Detroit native Dr. Ben Carson has come in second in the recent Republican straw poll for potential 2016 presidential contenders.
Carson, who was born in Detroit, graduated from Southwestern High School and earned a medial degree from the University of Michigan, came in behind
Texas Sen. Ted Cruz.
Cruz finished in first place at the Republican Leadership Conference in New Orleans this week at 30.3%.
Carson, a Fox News commentator and conservative activist, had 29.4%.
Sen. Rand Paul, R-Kentucky, was third with 10.4%.
Fox News host and former Arkansas Gov. Mike Huckabee and Texas Gov. Rick Perry rounded out the top five, at 5.1% and 4.9%, respectively.
Neither Carson nor Paul spoke at the conference, but their support was a show of confidence by the traditionally more conservative crowd. The annual meeting of activists features a who’s who of Republican politicians. It is an important appearance for potential presidential candidates to make.
More moderate Republicans also skipped the conference, but many fared much worse in the straw poll. New Jersey Gov. Chris Christie came in dead last with 1.11% while Florida’s Sen. Marco Rubio and former Gov. Jeb Bush came in eighth and seventh at 3.32% and 4.42%, respectively.
Cruz’s address was among the most popular. He was interrupted several times by cheers and standing ovations — especially when he told the crowd he was “convinced” the Republican Party will retake control of Congress in the midterm elections this fall.
Cruz won the Values Voter summit’s presidential straw poll last fall, and came in second to Sen. Paul in this year’s straw poll at the big Conservative Political Action Conference.
The potential 2016 presidential candidate said that across the country, people tell him that they are scared — of losing their freedom, losing their constitutional rights, and bankrupting their children and grandchildren.
“There is an urgency facing this country — there is an urgency in politics unlike anything we’ve ever seen,” he said, arguing those fears were driving a new movement.
“America is waking up. We are seeing revival, we are seeing renewal, and together — mark my words — we are going to turn this nation around,” he said.
Cruz highlighted his past battles with what he regards as Washington elites, Democrat and Republican, in fights over drones, gun rights and filibusters. But he cited a “tsunami” of populist power, a wave of grassroots support as the core of those victories.
“Thank you!” he exclaimed to a shout of thanks from the audience. “Nobody cares what any politician in Washington says. Power in politics, sovereignty in America is with we the people, and that is the path to turning this country around, empowering the people.”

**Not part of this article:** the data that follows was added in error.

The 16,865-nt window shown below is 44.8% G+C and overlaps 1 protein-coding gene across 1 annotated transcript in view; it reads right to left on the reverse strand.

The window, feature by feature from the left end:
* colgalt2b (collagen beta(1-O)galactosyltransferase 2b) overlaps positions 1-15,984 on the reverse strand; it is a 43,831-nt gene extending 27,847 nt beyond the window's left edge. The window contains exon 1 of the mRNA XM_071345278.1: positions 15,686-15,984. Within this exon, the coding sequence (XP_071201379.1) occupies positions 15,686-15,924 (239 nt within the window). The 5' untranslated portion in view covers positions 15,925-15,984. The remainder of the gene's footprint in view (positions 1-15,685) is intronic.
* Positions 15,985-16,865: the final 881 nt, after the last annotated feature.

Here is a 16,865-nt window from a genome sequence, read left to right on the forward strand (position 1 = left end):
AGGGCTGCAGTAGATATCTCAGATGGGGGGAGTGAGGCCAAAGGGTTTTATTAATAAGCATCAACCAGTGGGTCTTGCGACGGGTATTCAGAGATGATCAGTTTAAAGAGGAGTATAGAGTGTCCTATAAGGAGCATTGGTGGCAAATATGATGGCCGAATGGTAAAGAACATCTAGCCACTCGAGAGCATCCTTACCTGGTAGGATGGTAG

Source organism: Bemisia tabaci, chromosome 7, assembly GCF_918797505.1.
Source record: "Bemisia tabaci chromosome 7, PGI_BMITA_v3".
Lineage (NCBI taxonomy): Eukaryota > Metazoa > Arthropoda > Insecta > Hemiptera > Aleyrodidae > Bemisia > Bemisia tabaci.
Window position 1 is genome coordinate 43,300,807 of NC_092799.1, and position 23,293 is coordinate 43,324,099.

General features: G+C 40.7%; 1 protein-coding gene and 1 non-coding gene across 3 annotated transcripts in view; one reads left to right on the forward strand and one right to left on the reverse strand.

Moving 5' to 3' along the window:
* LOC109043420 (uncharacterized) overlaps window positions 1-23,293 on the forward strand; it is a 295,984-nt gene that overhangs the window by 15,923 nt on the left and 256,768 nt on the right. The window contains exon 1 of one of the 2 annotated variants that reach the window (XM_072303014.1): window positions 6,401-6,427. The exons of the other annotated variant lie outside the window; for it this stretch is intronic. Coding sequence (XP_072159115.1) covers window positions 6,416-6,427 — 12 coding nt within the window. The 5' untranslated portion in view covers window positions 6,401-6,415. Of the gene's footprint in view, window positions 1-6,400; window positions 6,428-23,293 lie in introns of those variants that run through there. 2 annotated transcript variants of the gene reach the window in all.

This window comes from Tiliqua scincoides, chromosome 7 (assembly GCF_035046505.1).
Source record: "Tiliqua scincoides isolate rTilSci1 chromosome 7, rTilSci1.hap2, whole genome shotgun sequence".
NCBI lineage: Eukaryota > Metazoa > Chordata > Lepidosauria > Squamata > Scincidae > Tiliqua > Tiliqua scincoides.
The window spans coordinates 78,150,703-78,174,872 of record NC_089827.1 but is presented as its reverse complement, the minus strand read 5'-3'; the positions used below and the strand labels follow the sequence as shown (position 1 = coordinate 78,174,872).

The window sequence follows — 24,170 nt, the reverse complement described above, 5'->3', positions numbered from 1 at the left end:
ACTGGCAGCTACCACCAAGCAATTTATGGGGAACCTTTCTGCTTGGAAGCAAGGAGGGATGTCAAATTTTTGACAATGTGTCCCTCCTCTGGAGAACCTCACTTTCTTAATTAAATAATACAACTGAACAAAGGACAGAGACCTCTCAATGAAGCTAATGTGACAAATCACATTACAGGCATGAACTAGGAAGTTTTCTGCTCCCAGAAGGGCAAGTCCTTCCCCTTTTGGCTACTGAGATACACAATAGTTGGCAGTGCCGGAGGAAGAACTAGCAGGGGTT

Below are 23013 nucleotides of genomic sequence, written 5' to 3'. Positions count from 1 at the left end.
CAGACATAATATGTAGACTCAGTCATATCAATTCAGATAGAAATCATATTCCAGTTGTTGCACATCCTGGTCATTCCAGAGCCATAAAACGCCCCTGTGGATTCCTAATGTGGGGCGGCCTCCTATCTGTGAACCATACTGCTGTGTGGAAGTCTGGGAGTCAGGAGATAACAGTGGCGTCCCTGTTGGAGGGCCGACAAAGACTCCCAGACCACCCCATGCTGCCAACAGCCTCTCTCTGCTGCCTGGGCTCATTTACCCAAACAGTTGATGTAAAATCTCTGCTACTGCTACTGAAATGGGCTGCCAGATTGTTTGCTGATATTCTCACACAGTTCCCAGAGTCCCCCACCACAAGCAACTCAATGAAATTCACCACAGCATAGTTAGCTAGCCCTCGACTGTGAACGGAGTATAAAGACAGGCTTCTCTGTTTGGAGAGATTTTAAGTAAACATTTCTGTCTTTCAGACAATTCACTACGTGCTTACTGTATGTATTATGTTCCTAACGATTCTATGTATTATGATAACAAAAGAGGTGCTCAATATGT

That wave will unseat Sen. Mary Landrieu, D-Louisiana, and force Senate Majority Leader Harry Reid, D-Nevada, out, he predicted to applause and cheers. A conservative Democrat, Landrieu faces a tough reelection this fall, and the crowd of Louisiana Republicans is eager to unseat her and strip the Democrats of their majority status.
Sounding like a candidate on the trail, Perry took the occasion to tout his record as Texas governor, on everything from job creation to reducing nitrous oxide emissions.
“The best ideas can be found in the states, where innovative policies get replicated all the time,” said the two-term governor. “And I have never been afraid to borrow good ideas, regardless of where they come from. No political party has a monopoly on good ideas.”
He argued the party should be the same way.
“If we are to win a majority in both houses of Congress and take back the White House, we must again be the party of big ideas,” he added later. “Americans are looking for leadership that transcends partisanship.”
Former Pennsylvania senator and presidential candidate Rick Santorum also gave a passionate speech that called for a return to conservative values and slammed those who would compromise in order to win elections — a veiled swipe he has made before at moderate Republicans such as Christie.
“The problem with the Republican Party is that we have people in the party who don’t believe in the very foundational principles of our party,” said Santorum, going on to criticize the party’s “moderate” funders, an “expert political class” from “dark-blue communities” in major cities.
“We talk to job creators, not job holders – and ladies and gentlemen, there are a lot more job holders than there are job creators,” he said, with a message of economic populism that pushed the GOP to be “pro-growth and pro-worker,” not just pro-business.
Santorum finished in ninth place in the straw poll, at 2.37%.
Louisiana Gov. Bobby Jindal, former House Speaker Newt Gingrich and business magnate Donald Trump were also in attendance at the conference — although none of them were included in the straw poll.
Former presidential candidate Herman Cain also spoke, and even hinted that he may run for president again.
Calling the Obama administration “a period of scandals and a crisis of leadership,” the businessman and radio host told the crowd to “stay informed. The stupid people are outvoting us.”
At one time the leading candidate in the 2012 Republican field, Cain also pushed back against the notion that Republicans don’t reach out to minorities — citing himself as an example.
“What am I, chopped liver?” he exclaimed.
Cain also was not featured in the straw poll.